Work-life balance is something many of us are having trouble maintaining. It seems like people get paid less to do more all the time, full-time jobs are disappearing, and contract working is becoming the norm, demanding everyone commit to the hustle. Who does that benefit? Definitely employers over employees, and yet they still find something to gripe about.
A recent op-ed written by a manager named Gabrielle Peterson for Fortune Magazine gives us a terrifying glimpse into how employers see all the people they hire: as robots who should have an on-off switch for whenever their employers need to fire them up. And they should not expect overtime!
The post got shared to Reddit’s r/ChoosingBeggars by u/RagingHomo_DaPenis (gotta know more about this user name) and it’s like every part of it is designed to enrage people. It starts with the title, “Want to work 9-to-5? Good luck building a career.”
In the couple of paragraphs in the screenshot, Peterson sh-t talks her employee who she fired for not wanting to work when he wasn’t being paid, describing him as “low-energy, uninspired, and an awful speller,” but the reason she fired him was because of “his insistence on boundaries.”
“He would come into the office at nine every morning, leave at five, and be inaccessible anytime before and after,” Peterson complained. “Regardless of deadlines or passion projects, his workday was not determined by his work, but by his hours.”
The response on Reddit in the comments is about what you’d expect. “‘Passion projects,'” wrote realKingCarrot, “Your passion projects, not his.”
“You know what my passion project is?” letsgolesbolesbo responded. “Building a life outside of work with my spouse.”
This type of boss was someone a lot of workers felt they recognized, and they shared some stories of their experiences with them.
“I once had a boss who would give all the employees sh-t anytime they needed time off for an emergency,” said improbablynotyou. “He’d always tell people how he went to work instead of going to his fathers funeral like he thought that would inspire us. We all already knew he was a sh-tty boss, him telling us that just told us he was a sh-tty person too.”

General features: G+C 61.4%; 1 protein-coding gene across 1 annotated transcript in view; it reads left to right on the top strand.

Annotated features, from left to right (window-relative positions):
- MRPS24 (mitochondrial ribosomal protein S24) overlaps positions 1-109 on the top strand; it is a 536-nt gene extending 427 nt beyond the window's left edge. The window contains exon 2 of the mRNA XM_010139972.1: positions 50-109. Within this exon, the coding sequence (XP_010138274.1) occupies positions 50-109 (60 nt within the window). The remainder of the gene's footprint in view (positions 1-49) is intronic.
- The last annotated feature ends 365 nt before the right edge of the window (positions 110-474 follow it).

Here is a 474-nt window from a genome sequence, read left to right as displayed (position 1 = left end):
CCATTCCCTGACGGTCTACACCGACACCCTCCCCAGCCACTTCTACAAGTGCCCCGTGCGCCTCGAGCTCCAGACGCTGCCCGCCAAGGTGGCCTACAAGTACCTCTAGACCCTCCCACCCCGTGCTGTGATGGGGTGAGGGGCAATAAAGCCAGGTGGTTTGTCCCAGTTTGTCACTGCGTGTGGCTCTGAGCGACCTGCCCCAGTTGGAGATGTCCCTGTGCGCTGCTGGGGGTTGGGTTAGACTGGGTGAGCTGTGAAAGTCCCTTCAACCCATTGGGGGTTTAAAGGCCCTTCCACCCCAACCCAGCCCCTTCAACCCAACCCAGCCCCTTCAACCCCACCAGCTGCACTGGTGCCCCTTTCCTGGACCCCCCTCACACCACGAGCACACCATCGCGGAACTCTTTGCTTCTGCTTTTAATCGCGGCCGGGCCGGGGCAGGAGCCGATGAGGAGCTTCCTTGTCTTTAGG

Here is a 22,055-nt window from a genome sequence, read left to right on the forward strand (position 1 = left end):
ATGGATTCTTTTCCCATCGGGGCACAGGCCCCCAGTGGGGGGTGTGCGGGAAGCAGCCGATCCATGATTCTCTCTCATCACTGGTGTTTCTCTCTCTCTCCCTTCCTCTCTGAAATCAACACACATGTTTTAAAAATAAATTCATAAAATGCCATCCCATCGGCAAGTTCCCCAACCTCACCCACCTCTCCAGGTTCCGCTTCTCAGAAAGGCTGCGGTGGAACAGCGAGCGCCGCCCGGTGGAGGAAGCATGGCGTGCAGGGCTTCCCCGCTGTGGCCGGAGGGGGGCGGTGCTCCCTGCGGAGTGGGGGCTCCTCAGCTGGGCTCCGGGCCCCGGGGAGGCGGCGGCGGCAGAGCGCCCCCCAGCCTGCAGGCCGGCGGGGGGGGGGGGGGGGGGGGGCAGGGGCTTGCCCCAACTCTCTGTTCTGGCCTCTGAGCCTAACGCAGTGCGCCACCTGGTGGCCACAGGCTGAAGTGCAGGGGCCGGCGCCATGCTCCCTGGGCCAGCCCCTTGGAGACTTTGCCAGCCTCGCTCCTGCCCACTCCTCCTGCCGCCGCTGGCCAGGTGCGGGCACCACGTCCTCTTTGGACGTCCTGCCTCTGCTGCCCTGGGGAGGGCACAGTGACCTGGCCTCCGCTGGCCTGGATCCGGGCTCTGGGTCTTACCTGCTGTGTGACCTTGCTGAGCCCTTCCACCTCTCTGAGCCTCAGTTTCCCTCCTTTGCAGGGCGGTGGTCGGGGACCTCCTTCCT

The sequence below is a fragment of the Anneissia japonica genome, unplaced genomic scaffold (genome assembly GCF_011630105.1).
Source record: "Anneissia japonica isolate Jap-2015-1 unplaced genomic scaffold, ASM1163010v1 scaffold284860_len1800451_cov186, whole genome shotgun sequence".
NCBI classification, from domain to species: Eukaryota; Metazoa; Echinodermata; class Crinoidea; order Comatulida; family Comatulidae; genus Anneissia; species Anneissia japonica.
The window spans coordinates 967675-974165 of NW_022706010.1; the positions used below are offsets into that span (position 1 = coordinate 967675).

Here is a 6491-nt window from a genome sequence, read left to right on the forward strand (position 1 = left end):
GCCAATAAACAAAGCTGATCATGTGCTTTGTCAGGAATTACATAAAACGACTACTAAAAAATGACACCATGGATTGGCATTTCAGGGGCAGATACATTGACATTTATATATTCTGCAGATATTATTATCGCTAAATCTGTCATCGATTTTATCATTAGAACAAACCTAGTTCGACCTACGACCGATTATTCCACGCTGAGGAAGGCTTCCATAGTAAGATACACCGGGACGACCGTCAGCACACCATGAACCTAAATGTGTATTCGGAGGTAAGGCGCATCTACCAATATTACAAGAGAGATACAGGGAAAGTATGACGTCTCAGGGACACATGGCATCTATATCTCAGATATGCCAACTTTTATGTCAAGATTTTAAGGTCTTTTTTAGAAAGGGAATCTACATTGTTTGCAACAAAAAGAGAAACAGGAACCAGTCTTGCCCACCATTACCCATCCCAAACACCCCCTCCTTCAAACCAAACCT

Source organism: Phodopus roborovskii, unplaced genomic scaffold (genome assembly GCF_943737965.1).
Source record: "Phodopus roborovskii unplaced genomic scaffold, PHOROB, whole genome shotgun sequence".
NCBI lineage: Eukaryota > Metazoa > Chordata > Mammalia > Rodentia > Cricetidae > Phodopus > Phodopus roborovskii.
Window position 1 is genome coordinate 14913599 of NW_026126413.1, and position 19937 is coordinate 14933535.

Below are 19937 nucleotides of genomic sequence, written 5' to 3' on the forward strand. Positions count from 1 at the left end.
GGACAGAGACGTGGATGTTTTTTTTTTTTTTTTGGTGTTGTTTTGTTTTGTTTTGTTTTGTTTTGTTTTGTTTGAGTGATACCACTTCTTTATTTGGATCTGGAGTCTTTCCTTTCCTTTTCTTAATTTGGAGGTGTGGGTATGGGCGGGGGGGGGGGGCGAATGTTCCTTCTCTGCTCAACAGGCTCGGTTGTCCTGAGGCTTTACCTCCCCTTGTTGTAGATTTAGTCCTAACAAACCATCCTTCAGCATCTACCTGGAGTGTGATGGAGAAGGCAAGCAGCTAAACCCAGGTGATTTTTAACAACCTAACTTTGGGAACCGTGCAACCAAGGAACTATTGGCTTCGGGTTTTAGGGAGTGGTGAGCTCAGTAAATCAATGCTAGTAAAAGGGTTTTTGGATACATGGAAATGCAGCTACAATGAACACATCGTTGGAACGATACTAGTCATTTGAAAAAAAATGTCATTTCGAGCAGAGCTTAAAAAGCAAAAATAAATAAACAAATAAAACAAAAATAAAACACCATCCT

Henryofclay said, “I had a manager give an ‘inspiring’ speech about how to get where he was he had to work long hours, miss his kids games…but he got to the top. All of us were just like, f-ck that, I’m not ditching my family for this shit. Surprise surprise, 90% of the staff are gone since I left.”
The worker that she described is also not an outlier—lots of people considered the hours they’re paid to be the hours in which they will work.
“My workday ends when I leave,” wrote cards-mi11. “My work phone goes on the counter not to be used until morning. I get all my stuff done, plus extra. I’m not going to stay late or do stuff at home unless they want to pay me for that time. That’s my time, not company time.”
“I went from a job where I was working 70 hour weeks to one where I explicitly cannot access work on my phone, and cannot be asked to work extra hours (without comp time),” wrote leonardoty. “I am infinitely happier.”
And Redditor mbklein, who has more experience in business-speak than yours truly, broke it down the real situation very nicely:
“She also said he was her first direct report. She’s a brand new first-time manager whose first attempt at managing was an epic failure and she’s here to blame it on the guy who wanted a life outside of work.”
Peterson might have meant it was their first time firing someone, but if so, her writing could also use some work. Finally, I must share this from ryo3000, who makes it clear why these demands for more work and no money are so unreasonable.
“People pay minimum wage and are surprised that they get workers doing minimum work. Like??? Do they fill just half the tank on their car and berate the car for not going ‘the extra mile’?”
Truth. And sentiments on Twitter were similar: